A pharmacist's perspective on health and metabolic disease
I have just had the privilege of being a volunteer for the Orienteering World Masters Championships held in Auckland this week as part of the World Masters Games. Anyone over the age of 35 years can enter World Masters for orienteering.
In case you are unfamiliar with orienteering, it is the art of navigating through unknown terrain with only a map and compass. The fastest competitor who gets to all the checkpoints (“controls”) is the winner. But this is not as easy as it sounds. Here is a piece of map…..
But your terrain looks more like this……
(This is approximately what you are looking for at control number 9 in the above map). It’s pretty vague and you are often looking for vague features such as a small depression and your control (orange and white flag) is often behind the feature so you can’t actually see it until you are in the right place.
So being a good orienteer involves being able to interpret all the ‘swiggles’ on the map, relating them to what you see on the ground and being able to swiftly move between controls.
Now can you imagine being able to be a good orienteer in your nineties….or even your seventies?
Our oldest male competitors were in their 90s and our oldest females were over 85 years. The largest grade was mens 65 years (M65). We had more than 1700 competitors from all around the world. Mostly the Scandinavian countries, but also Brazil, USA, Japan, Hong Kong, UK, Australia and more.
Yes – our older competitors don’t cover the ground as quickly as the “young guns” (35 year olds) but this is taken into account with course planning. Courses are planned by age and the older classes have shorter distances, and where possible, fewer hills to climb – but are no less mentally challenging. (Trust me, they complain if they think it is too easy!)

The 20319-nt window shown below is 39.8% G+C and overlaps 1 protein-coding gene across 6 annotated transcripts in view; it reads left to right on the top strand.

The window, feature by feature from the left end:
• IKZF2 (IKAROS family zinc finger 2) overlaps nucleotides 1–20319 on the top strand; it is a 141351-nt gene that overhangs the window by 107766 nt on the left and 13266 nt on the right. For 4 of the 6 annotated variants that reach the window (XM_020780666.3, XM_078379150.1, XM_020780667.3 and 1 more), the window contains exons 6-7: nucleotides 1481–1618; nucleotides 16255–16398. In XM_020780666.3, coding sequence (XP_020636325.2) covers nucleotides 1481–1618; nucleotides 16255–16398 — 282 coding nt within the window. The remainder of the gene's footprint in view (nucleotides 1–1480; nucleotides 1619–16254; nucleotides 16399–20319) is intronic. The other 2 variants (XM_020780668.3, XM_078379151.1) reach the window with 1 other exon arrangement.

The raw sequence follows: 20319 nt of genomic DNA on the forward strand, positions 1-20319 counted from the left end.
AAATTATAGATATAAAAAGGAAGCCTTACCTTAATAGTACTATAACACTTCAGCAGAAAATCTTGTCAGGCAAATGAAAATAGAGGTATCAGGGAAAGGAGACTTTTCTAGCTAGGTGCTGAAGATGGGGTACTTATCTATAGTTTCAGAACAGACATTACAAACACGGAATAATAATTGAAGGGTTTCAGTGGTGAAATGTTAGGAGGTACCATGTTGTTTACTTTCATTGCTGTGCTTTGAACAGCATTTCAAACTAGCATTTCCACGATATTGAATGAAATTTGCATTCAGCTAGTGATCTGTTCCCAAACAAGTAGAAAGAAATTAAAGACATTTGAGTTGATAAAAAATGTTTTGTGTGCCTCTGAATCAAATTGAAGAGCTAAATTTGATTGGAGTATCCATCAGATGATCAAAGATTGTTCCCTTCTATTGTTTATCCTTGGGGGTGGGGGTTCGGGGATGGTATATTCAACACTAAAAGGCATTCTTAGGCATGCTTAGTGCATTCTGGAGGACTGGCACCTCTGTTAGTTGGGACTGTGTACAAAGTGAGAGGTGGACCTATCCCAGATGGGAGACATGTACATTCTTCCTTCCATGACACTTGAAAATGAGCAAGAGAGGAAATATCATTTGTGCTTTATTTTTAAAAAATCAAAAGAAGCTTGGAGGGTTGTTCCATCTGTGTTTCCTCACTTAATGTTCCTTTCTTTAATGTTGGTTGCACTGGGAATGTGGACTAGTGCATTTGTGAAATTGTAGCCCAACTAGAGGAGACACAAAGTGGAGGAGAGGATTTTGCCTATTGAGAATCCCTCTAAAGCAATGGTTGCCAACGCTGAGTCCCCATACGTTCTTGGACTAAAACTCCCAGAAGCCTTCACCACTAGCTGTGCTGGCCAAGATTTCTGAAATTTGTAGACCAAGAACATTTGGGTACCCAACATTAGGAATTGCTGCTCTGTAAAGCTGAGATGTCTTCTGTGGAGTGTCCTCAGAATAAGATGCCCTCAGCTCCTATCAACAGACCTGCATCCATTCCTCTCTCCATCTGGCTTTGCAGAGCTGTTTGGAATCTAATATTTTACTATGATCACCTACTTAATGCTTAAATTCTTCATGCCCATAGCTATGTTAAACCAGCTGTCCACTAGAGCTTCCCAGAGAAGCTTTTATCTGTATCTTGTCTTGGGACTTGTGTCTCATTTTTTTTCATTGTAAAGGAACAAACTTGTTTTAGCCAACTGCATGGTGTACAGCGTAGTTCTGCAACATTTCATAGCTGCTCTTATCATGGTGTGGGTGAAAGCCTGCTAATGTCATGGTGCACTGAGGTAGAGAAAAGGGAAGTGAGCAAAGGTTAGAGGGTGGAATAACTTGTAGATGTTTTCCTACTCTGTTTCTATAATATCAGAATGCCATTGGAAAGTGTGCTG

Our M90 competitors covered their 2.3km distance* in about an hour. Quite frankly, that is probably faster than I could do it in the forest as I can’t navigate as well as these guys. I would be covering a lot more than 2.3km going around in circles trying to find the controls!
What was also really humbling to watch were the competitors going out on their courses with walking poles and crutches. The limitations of their aging bodies were not holding them back.
We know that in order to age well we have to have both a healthy mind and a healthy body. Orienteering certainly challenges both.
However, taking part in any World Master game involves the mind. Simply the considering the logistics of training schedules, getting to different competition meets, developing and using game strategies can all help maintain a healthy mind.
Watching the Masters play sport can also be very educational to spectators. A colleague was watching Masters basketball and said he learned more basketball strategy from these older amateurs than from the professionals – simply because the game was played slower.
Some people argue that they are too old to take up a new sport. Not necessarily when you look at the example of Man Kaur. This Indian lady took up athletics eight years ago at the age of 93 years. In Auckland she competed in the 100m and 200m sprint, javelin and shot put. Incidentally, she carved about 7 seconds off her time from last year’s games.
So what do plan to be doing when you are ninety?
(* This is the shortest distance between the controls, individual results always vary)